German Postal Workers To Get Robot Helpers

April 8, 2016, 1:30 AM UTC
Letterboxes of German mail carrier Deutsche Post are seen during a demonstration in Munich
Letterboxes of German mail carrier Deutsche Post are seen during a demonstration in Munich, Germany, June 18, 2015. Workers at Deutsche Post are on strike over labour union Verdi's demands in a dispute over pay and conditions. REUTERS/Michael Dalder - RTX1H24Z
© Michael Dalder / Reuters REUTERS

(Reuters) – Germany’s Deutsche Post is testing robots that could help postal workers cope with increasing numbers of parcels on their delivery rounds, a company manager said on Thursday.

The volume of parcels being delivered by Deutsche Post in Germany is rising steadily as more and more Germans buy goods online from retailers such as and Zalando. That is making up for declining letter volumes, but posing problems due to the larger size of items involved.

“Robots could be used in deliveries in three to five years’ time,” Clemens Beckmann, head of innovation at the group’s parcel and letter division, said in an interview with Reuters. “The technology is there.”

The robots, which look like a table on wheels on which goods can be placed, would follow delivery workers, helping them to transport and carry heavy parcels. If the postie stops walking, the robot stops too, and it only starts again when they move on.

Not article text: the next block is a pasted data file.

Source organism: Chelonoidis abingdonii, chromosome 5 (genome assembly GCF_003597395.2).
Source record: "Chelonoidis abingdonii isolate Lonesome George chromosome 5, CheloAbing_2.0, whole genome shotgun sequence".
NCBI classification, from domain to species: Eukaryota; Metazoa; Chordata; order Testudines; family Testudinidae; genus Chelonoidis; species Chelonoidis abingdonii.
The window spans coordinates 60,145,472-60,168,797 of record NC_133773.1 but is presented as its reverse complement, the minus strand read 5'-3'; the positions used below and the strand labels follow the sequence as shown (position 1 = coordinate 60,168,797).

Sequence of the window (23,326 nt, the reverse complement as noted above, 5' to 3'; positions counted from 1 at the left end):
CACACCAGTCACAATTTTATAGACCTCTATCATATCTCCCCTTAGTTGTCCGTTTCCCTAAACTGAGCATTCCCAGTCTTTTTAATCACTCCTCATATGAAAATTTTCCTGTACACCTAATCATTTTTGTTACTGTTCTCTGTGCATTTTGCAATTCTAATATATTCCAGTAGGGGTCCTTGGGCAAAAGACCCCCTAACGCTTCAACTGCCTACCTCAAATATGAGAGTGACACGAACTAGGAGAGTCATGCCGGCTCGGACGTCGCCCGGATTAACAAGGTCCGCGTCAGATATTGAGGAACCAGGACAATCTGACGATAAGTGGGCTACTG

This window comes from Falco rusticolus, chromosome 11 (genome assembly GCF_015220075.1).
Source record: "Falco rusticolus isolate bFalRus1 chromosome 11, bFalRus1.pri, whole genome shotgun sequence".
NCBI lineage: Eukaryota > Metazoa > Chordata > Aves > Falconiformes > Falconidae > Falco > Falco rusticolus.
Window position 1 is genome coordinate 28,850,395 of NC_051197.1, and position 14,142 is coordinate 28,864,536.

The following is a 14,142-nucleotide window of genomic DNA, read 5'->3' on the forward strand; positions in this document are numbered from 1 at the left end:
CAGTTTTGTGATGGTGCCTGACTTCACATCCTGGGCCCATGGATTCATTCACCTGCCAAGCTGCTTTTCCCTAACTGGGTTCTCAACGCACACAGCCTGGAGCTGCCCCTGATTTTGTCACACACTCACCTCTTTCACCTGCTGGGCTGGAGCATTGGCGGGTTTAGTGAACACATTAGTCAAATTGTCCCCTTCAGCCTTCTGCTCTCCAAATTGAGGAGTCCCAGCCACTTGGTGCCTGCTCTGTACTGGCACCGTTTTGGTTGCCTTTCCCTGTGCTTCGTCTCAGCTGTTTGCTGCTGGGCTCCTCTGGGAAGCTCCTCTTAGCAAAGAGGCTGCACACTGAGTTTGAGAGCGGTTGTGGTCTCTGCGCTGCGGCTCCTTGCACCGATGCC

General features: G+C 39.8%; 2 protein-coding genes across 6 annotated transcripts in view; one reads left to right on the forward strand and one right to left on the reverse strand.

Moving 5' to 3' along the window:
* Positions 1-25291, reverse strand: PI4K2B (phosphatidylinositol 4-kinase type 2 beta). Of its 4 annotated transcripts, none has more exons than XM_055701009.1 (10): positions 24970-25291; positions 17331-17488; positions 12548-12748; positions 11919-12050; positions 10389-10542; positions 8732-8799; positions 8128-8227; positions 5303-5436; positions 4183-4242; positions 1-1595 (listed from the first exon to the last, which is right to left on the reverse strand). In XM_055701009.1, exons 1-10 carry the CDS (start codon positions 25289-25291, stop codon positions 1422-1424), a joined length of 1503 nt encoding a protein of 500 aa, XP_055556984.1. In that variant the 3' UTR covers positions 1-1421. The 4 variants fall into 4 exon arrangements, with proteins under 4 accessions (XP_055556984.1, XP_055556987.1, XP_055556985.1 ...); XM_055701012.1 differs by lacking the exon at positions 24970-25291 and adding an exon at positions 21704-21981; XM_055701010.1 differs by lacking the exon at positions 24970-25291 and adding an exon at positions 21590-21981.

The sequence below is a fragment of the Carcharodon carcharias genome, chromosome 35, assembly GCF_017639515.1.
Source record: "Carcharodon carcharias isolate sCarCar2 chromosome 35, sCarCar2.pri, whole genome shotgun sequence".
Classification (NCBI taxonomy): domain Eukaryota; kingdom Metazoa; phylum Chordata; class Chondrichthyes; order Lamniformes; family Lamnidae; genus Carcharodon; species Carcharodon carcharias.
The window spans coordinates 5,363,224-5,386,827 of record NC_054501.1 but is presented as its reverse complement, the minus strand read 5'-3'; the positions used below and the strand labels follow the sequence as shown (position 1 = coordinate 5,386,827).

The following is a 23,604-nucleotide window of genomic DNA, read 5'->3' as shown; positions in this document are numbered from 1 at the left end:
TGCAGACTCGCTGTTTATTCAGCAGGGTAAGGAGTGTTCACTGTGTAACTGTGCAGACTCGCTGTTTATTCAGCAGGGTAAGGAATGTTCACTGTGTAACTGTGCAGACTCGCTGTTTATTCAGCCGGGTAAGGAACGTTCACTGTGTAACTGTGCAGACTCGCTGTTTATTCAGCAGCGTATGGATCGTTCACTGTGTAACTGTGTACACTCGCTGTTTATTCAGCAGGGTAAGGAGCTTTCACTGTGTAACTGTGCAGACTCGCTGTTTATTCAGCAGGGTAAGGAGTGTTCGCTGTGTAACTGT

Deutsche Post is already conducting trials of the robots at its depots. It is also considering the idea of using robots as mobile pick-up points that would go and collect parcels from customers.

However, that is a long way off because that would require rules on autonomous driving.

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Still, Deutsche Post is already testing robotics elsewhere, such as moveable shelves in warehouses, and is considering drones to help monitor inventory levels in large depots in China and watch over valuable goods.

Around 80 percent of the processes in logistics sites are still done manually, Deutsche Post said.

“Delivery chains in which people and robots work together will soon be normal and will allow for faster and more efficient processing of goods,” Beckmann said.

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